4 Obsolete SEO Strategies People Still Mistakenly Follow
The basic idea of SEO is the same: perform a series of ongoing actions in order to maximize your chances of being found in the world of online search. But SEO has grown from a pool of specific, objective techniques that trick search engines to a series of best practices that give users a better experience. This shift is ongoing, and as a result, today’s best SEO strategies are a hybrid of old-school optimization tactics and more generalized, subjective choices like website design and user experience.
Unfortunately for some search marketers, these changes are too gradual to be easily noticed and too unpredictable to chart out. In order to be successful, you have to stay current and weed out your ineffective strategies as they become obsolete. If you continue to follow these old strategies, it’s possible that you’ll eventually face a rude awakening with a sudden and sharp drop of traffic.But it’s more likely that the repercussions will be gradual and barely noticeable, in the form of lost opportunities for more web traffic.
These possibly-detrimental SEO strategies are completely obsolete, yet people still continue to follow them. If you want your campaign to perform its best, make sure you’re not following these out-of-date strategies.
Using Keyword-Optimized Alt Text for Images
Back when SEO was all about ranking for a selection of specific keywords, alt text for images was vitally important. Alt text is still important, but not in the way it used to be. For example, let’s say you have an image of a child on a rocking horse embedded in a blog for your real estate website. The older practice, which people still insist on using, would be to optimize that image with alt tags containing one or more target keywords. The oldest practice would be a gimmick like “real estate realtors real estate agents,” with a slightly more modern practice focused on minimizing keyword density like “real estate agents require advance notice in order to best service their customers.” Both of these practices are obsolete, though many sites still try to jam keywords into the meta tags of their images.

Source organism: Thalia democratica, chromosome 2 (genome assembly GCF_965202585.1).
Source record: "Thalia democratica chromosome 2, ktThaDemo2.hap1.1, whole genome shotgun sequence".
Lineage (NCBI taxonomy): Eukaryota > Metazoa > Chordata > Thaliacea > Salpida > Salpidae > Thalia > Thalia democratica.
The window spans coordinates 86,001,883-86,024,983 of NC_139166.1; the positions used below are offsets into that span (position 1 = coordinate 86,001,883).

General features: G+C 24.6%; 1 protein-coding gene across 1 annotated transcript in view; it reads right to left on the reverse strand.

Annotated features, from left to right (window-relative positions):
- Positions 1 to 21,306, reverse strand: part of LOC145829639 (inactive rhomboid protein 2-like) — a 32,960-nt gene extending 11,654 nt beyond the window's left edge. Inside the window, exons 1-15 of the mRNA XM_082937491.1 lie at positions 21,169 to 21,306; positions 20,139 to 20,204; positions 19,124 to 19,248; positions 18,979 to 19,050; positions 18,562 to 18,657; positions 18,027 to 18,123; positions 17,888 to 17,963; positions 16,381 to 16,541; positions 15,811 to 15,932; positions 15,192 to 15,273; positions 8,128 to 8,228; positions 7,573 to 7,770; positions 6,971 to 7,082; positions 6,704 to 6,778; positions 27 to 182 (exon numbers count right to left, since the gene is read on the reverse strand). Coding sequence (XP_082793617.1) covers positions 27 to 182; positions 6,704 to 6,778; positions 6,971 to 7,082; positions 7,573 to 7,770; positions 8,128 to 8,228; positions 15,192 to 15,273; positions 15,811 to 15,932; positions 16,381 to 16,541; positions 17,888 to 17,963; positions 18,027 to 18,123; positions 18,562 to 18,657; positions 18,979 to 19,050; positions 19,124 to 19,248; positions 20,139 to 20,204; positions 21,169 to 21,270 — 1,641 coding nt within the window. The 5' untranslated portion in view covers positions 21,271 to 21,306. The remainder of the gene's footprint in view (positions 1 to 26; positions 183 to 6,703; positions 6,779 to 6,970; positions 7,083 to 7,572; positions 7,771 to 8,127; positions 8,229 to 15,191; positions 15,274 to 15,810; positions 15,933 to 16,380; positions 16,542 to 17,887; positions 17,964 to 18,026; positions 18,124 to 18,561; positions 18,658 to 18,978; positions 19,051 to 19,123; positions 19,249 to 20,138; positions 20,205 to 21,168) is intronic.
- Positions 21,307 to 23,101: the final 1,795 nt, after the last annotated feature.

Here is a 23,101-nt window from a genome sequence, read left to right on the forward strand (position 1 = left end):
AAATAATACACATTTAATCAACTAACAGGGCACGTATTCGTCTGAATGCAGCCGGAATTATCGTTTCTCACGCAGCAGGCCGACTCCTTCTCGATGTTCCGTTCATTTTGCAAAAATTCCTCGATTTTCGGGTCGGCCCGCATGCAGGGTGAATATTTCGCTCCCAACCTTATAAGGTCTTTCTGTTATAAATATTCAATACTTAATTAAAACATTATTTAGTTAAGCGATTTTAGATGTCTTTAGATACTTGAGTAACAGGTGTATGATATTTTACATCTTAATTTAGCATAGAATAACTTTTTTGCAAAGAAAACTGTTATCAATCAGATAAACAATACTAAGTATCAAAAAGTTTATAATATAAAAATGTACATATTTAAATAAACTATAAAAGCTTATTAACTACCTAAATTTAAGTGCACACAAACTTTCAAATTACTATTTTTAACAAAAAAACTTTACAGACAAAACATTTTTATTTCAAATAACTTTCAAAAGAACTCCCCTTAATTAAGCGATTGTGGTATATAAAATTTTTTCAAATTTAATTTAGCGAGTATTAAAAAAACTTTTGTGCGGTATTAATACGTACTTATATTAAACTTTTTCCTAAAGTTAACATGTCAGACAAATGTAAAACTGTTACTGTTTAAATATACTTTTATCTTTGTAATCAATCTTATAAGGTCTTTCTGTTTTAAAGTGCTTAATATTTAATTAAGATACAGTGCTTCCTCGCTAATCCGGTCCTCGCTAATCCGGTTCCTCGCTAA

Alt tags are still useful. When a user performs an image search on Google, the search engine scours the web for images based on their onsite descriptions. That means you can still generate traffic based on whether or not someone searches for your description. However, your alt tag needs to be 100 percent relevant to the image to avoid getting penalized. An image of a child on a rocking horse has nothing to do with real estate agents. For that image, a tag like “child on a rocking horse” would suffice.
Link Building Based on Numbers
Link building is another SEO strategy with a number of public misconceptions. In the early days of SEO, backlinks were a major source of page rank, with Google and other search engines strongly favoring sites with the greatest number of backlinks pointing back to their domain. Major updates leading up to and including Google Penguin have refined the criteria for what constitutes a “good” link, forcing link builders to scramble and ensure that each of their built links is relevant, appropriate, and not obviously intended solely to increase page rank. Unfortunately, many search marketers are still under the false impressions that more links is always better. It’s true that link quantity is an important factor in generating search results, but link quality is far more important. If you only focus on the numbers of link building, you’ll be compromising your campaign.